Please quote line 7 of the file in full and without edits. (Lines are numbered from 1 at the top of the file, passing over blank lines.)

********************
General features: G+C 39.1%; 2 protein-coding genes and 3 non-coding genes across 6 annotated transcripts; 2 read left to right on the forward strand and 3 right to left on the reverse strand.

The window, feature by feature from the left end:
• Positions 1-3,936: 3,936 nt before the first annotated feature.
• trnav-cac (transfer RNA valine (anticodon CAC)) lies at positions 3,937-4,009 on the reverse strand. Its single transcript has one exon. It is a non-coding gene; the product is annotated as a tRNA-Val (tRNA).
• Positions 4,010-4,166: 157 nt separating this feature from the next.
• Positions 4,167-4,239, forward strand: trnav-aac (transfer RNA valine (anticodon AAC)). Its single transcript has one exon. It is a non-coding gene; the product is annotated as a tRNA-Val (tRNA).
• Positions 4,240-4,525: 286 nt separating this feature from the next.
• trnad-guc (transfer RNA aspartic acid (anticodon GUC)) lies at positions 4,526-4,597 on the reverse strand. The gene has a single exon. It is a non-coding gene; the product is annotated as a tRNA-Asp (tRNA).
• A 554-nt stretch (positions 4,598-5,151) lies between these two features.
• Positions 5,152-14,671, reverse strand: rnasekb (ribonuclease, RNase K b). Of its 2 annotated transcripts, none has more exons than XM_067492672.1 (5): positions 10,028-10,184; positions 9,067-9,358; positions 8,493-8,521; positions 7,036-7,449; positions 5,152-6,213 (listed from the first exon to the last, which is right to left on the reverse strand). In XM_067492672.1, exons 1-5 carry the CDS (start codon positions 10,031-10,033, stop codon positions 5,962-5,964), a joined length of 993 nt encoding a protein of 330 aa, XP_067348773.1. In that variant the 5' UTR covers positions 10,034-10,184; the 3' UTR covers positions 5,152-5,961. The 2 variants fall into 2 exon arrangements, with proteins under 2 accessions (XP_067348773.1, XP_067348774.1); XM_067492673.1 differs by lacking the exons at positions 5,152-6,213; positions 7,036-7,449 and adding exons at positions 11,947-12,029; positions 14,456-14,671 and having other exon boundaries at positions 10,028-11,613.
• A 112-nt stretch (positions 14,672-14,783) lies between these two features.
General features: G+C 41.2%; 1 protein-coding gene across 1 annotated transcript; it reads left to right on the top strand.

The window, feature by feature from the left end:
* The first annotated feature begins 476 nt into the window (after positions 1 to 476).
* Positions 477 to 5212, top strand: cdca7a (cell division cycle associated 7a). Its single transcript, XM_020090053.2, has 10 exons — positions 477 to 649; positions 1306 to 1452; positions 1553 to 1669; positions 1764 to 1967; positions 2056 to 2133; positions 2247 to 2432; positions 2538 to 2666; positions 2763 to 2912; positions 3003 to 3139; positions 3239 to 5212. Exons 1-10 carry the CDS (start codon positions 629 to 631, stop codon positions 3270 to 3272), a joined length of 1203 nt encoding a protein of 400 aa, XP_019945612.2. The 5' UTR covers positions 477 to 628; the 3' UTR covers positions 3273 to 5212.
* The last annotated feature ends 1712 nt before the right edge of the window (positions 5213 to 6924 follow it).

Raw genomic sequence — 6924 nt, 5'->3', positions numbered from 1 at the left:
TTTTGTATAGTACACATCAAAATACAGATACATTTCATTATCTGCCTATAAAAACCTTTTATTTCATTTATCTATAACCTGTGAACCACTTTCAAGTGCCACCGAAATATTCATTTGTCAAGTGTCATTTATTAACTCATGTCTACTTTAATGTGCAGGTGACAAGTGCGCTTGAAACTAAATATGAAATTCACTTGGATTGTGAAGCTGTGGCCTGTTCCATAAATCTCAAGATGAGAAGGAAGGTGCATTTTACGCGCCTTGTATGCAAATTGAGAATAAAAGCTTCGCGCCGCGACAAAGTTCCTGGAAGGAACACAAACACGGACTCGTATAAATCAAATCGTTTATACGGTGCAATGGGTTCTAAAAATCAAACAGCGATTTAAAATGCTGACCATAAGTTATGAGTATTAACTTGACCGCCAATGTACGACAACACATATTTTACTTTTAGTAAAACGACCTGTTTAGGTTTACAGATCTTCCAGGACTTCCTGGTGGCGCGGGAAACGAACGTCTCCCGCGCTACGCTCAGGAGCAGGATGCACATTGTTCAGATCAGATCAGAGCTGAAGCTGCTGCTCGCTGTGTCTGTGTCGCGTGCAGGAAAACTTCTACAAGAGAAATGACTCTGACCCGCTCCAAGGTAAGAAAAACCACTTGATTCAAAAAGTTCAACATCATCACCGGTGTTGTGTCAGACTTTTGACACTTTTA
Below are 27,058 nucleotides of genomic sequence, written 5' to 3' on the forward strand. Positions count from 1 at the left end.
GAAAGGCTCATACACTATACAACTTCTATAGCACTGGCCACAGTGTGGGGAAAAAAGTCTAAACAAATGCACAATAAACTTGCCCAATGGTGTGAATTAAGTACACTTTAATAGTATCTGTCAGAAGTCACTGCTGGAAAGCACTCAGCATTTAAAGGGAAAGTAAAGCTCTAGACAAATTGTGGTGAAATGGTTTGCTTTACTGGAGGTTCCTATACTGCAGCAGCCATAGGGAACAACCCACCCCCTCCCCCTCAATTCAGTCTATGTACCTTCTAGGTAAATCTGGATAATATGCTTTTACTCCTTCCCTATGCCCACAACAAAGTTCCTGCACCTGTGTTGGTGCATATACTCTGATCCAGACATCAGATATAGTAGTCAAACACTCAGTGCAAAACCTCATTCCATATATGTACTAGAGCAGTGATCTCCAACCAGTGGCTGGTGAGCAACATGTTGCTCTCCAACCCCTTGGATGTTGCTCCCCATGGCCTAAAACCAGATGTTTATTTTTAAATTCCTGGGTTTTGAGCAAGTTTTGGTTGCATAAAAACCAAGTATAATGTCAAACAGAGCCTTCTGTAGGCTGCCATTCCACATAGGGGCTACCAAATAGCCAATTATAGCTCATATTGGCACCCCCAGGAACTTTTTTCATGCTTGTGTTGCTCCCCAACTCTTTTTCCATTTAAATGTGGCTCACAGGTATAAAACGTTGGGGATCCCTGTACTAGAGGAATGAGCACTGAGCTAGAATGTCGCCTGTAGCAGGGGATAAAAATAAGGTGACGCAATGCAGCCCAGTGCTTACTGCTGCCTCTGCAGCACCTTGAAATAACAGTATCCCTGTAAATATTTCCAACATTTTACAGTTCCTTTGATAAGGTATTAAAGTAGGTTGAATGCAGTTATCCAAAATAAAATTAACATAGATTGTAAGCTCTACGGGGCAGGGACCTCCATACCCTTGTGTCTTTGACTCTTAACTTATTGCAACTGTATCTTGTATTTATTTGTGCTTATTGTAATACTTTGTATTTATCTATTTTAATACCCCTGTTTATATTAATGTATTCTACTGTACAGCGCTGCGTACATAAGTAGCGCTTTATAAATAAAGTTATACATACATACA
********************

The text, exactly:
• Positions 4,240-4,525: 286 nt separating this feature from the next.